By Bart D. Ehrman, The University of North Carolina, Chapel Hill
Christianity has always been astoundingly diverse. All the different factions are strikingly different in their beliefs and practices, yet all are Christian. Every Christian group of the 2nd and 3rd Christian centuries claimed that its views were correct and were the original views and that everyone else had a wrong view that was a perversion of the truth.
Differences in Opinion
Some Christians at the time to be sure said there was only one God, but some said there were two; some said 36 or 365; some said Christ was a human, but not God. Others said that he was God but not human; others said he was both God and human.
But even among these, there were wide differences. Is Christ 50% God and 50% human, or is he 100% of each or something else?
Some Christians said the world was created by the one true God. Others said it was created by an ignorant and arrogant secondary divinity. Others claimed it was created by a downright evil divinity. Look around the world—did a good God create this?
Some thought Matthew, Mark, Luke, and John were scripture. Others thought it was only one of them. Others thought it was none of them. Some thought the Gospel of Peter was scripture or the Gospel of Thomas or the Gospel of Truth, and so on.
The early Christianities had wildly different beliefs, practices, and written authorities. Scholars have emphasized this point since the mid-20th century and today it’s more widely known among the reading public at large, especially as people have become more familiar with other gospels that did not make it into the New Testament.
Diversity in the Letters of Paul
There is hard evidence of extensive diversity from the earliest days of Christianity. In fact, already in our earliest written Christian records, are the letters of Paul.
In his letter to the Galatians, Paul attacks Christian missionaries who claimed that pagan converts need to be circumcised and practice the way of Judaism to be true members of the Church. Paul doesn’t see this simply as an unnecessary step or as needlessly painful for the pagan men who converted.
Paul considers it a devilish scheme that runs completely contrary to his gospel. Anyone who follows the advice of these Judaizers, he says, is in danger of losing his or her salvation. Obviously, his opponents claimed the opposite. They said that their view was the original view, and that Paul was a heretical innovator.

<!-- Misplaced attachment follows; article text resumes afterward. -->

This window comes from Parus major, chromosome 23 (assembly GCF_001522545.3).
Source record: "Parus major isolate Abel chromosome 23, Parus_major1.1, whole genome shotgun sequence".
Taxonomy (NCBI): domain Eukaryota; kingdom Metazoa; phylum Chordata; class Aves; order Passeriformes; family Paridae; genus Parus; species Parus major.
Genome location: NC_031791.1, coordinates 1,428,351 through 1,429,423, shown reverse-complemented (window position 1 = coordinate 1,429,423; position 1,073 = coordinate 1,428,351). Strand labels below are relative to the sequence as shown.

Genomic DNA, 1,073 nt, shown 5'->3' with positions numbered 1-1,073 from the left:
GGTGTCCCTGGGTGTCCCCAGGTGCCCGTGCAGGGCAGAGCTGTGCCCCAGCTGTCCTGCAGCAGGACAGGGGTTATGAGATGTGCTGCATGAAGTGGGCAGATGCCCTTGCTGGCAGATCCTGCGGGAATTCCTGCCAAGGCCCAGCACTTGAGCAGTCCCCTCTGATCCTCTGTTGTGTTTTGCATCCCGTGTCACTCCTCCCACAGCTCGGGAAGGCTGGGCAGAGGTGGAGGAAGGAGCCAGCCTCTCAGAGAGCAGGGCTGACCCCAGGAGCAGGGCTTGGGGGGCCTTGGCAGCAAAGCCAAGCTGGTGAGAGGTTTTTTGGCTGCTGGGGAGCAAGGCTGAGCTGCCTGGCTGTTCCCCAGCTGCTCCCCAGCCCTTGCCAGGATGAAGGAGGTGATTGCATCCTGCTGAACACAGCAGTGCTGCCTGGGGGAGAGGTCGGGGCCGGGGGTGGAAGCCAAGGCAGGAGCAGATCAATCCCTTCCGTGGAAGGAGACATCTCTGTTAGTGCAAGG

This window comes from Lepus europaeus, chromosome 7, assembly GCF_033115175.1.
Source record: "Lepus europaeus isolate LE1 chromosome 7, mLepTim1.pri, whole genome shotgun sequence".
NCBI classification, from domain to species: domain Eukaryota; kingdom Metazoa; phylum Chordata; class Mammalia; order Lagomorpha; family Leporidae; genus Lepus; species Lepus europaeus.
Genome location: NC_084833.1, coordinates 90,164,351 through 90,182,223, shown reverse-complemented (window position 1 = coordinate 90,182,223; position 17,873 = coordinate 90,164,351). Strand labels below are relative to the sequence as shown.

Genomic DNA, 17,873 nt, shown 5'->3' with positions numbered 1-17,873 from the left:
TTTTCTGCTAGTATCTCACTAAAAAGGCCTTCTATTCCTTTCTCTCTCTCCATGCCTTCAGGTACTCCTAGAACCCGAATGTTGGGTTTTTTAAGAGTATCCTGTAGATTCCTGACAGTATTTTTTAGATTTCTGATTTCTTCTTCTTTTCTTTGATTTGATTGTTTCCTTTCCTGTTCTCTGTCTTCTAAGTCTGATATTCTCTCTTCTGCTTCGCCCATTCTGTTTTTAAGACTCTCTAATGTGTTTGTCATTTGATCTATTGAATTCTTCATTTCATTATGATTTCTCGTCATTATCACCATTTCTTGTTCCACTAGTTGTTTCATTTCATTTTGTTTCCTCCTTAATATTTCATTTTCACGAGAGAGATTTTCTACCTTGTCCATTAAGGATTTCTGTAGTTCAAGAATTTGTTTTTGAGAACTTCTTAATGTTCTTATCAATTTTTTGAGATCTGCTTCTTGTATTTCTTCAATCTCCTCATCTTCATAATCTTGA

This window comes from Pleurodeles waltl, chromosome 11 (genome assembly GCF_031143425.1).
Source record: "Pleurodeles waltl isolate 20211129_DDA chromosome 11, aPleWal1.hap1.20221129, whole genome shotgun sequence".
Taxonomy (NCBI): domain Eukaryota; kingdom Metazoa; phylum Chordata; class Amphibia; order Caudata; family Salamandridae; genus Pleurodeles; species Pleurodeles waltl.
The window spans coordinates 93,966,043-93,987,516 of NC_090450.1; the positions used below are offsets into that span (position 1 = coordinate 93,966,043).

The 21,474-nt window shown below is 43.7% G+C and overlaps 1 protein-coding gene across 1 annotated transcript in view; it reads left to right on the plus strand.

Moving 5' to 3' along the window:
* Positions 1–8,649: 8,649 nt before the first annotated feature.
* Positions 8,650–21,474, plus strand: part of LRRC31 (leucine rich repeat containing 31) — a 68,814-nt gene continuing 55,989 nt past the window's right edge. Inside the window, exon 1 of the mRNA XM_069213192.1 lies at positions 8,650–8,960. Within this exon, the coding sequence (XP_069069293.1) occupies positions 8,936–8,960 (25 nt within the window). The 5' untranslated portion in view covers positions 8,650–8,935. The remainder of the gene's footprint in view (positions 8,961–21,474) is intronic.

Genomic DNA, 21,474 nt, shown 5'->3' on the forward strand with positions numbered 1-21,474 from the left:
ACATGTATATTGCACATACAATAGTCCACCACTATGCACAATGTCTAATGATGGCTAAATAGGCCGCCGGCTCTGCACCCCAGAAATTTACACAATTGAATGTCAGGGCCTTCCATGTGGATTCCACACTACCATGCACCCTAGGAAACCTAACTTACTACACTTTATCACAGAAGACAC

And when you think about it, they may have been right. There were certainly followers of Jesus who held that view before Paul converted.
This article comes directly from content in the video series The Triumph of Christianity. Watch it now, on Wondrium.
Various Groups of Christianity
So, with all these disparate views, why didn’t Christians just read the New Testament to see whether they were right or wrong? The answer of course is that there wasn’t a New Testament.
Instead, there were lots of Christian groups with lots of Christian views claiming their views were the views of Jesus and the apostles and they had apostolic books allegedly written by Jesus’s own disciples to prove it.
The New Testament is the collection of books made by the winning party in the 4th century and later. If your scriptures were not Matthew, Mark, Luke, and John, but Thomas, Peter, Mary, and Philip, you would have a very different view of Christianity indeed.
Struggles Between the Christian Groups
Some form of Christianity certainly did overcome the pagan religions of Rome. The various earliest Christian groups were fighting various battles among themselves to hammer out what could be accepted as the true form of the faith and, at the same time, they were trying to win converts from paganism.
In this way of understanding the matter, there were struggles over what to believe and how to practice Christianity. One group won those struggles. That group became dominant. It took over Christianity and became the norm and called itself orthodox. That’s the view that eventually converted the empire.
Subsequent Orthodox View
One side won these debates, and the other groups either didn’t grow much at all afterward or almost completely died out. When Constantine converted, there was still a lot of internal diversity in early Christianity. But the major theological issues of the 2nd century had by that time been resolved.
The standard orthodox view believed there was one God, not two or more. He had created the world. Christ was his son, who is in some sense human and divine, who had existed before the world, and became incarnate as a human in it through a virgin. Christ’s death and resurrection brought salvation.
Anyone who became a follower of Jesus and joined his church would be given eternal life; anyone who did not would face eternal punishment. A kind of religion that was obviously a far cry from anything found in the traditional pagan religions of the empire.
Common Questions about Early Christianity
The early Christianities had wildly different beliefs, practices, and written authorities. All the different factions were strikingly different in their beliefs and practices, yet all were Christian.
Some early Christian groups said there was only one God, but some said there were two; some said 36 or 365; some said Christ was a human, but not God. Every group claimed that its views were correct and were the original views and that everyone else had a wrong view that was a perversion of the truth.
The standard orthodox view of Christianity believed there was one God, not two or more. He had created the world. Christ was his son, who is in some sense human and divine, who had existed before the world, and became incarnate as a human in it through a virgin. Christ’s death and resurrection brought salvation.